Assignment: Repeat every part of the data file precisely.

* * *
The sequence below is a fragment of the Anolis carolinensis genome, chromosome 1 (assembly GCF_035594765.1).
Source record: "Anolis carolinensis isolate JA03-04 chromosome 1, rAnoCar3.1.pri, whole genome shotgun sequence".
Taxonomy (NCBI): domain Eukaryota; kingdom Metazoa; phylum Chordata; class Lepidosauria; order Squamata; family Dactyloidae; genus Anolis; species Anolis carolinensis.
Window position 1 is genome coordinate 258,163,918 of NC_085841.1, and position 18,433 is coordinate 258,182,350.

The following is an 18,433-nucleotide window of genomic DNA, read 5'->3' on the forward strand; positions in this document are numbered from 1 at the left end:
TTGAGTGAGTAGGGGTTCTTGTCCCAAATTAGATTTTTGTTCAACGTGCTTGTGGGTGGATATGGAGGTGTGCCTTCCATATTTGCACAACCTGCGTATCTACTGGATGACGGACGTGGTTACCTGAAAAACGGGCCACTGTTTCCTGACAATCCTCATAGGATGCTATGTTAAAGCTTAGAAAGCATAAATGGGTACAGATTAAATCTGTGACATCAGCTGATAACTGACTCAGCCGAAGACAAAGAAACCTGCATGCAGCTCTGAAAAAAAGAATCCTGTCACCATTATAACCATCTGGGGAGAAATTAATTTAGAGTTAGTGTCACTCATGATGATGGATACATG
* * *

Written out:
The sequence below is a fragment of the Anolis carolinensis genome, chromosome 1 (assembly GCF_035594765.1).
Source record: "Anolis carolinensis isolate JA03-04 chromosome 1, rAnoCar3.1.pri, whole genome shotgun sequence".
Taxonomy (NCBI): domain Eukaryota; kingdom Metazoa; phylum Chordata; class Lepidosauria; order Squamata; family Dactyloidae; genus Anolis; species Anolis carolinensis.
Window position 1 is genome coordinate 258,163,918 of NC_085841.1, and position 18,433 is coordinate 258,182,350.

The following is an 18,433-nucleotide window of genomic DNA, read 5'->3' on the forward strand; positions in this document are numbered from 1 at the left end:
TTGAGTGAGTAGGGGTTCTTGTCCCAAATTAGATTTTTGTTCAACGTGCTTGTGGGTGGATATGGAGGTGTGCCTTCCATATTTGCACAACCTGCGTATCTACTGGATGACGGACGTGGTTACCTGAAAAACGGGCCACTGTTTCCTGACAATCCTCATAGGATGCTATGTTAAAGCTTAGAAAGCATAAATGGGTACAGATTAAATCTGTGACATCAGCTGATAACTGACTCAGCCGAAGACAAAGAAACCTGCATGCAGCTCTGAAAAAAAGAATCCTGTCACCATTATAACCATCTGGGGAGAAATTAATTTAGAGTTAGTGTCACTCATGATGATGGATACATG